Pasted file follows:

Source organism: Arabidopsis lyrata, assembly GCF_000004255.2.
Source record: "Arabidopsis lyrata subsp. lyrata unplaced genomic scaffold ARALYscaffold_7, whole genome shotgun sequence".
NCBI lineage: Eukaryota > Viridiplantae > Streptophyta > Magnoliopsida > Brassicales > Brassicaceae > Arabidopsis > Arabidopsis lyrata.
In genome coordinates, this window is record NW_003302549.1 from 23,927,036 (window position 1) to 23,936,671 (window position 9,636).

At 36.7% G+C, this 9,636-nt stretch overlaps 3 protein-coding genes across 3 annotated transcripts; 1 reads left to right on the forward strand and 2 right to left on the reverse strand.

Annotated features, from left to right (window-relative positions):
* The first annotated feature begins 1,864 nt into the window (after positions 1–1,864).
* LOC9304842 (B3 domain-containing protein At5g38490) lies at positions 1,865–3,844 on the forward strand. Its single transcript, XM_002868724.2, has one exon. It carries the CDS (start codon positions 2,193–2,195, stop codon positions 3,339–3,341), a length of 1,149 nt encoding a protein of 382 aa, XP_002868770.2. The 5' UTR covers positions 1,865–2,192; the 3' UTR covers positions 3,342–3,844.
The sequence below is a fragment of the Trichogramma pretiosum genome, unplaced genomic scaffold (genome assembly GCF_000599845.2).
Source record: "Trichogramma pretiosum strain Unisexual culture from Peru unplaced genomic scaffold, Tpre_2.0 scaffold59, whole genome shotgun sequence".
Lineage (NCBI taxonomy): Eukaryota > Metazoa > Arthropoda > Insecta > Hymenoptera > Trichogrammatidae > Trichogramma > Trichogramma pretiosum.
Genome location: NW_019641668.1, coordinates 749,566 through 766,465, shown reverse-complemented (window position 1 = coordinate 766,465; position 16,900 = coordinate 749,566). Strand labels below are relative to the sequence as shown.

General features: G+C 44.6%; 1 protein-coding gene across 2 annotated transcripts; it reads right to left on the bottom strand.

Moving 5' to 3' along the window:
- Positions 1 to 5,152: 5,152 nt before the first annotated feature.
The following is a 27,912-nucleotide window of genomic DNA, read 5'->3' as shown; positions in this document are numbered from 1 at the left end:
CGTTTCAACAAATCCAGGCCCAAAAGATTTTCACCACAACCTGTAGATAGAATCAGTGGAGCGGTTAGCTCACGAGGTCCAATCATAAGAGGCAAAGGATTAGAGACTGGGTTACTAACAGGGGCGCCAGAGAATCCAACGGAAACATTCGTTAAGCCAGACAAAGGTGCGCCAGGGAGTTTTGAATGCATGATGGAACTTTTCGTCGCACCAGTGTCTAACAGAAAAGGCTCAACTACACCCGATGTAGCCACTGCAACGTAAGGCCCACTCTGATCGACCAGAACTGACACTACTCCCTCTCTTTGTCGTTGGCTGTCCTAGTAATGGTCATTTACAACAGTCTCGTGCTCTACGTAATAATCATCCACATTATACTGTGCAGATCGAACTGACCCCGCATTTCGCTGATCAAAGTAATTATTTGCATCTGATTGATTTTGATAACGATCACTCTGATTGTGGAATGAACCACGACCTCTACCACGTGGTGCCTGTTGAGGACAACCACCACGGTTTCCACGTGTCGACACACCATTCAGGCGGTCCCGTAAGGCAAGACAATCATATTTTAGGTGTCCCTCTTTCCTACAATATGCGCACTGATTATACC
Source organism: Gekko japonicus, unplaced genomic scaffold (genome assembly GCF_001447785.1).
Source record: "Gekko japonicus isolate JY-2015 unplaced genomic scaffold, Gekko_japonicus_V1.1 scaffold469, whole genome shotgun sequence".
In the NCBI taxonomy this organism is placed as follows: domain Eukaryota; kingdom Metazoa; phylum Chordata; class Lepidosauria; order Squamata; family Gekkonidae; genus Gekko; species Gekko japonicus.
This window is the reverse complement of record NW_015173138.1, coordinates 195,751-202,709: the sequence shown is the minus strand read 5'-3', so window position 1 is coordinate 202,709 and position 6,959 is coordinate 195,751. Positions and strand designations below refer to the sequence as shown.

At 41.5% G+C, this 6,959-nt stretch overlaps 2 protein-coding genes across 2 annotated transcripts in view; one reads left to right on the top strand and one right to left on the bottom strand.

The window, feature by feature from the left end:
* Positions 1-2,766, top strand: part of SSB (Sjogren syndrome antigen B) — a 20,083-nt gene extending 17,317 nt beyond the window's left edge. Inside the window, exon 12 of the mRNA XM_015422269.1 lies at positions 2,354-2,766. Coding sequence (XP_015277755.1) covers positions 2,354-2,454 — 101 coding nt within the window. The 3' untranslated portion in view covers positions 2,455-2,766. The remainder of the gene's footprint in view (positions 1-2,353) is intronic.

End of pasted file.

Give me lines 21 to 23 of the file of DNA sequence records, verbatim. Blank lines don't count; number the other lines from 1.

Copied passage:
This window is the reverse complement of record NW_015173138.1, coordinates 195,751-202,709: the sequence shown is the minus strand read 5'-3', so window position 1 is coordinate 202,709 and position 6,959 is coordinate 195,751. Positions and strand designations below refer to the sequence as shown.

At 41.5% G+C, this 6,959-nt stretch overlaps 2 protein-coding genes across 2 annotated transcripts in view; one reads left to right on the top strand and one right to left on the bottom strand.

The window, feature by feature from the left end: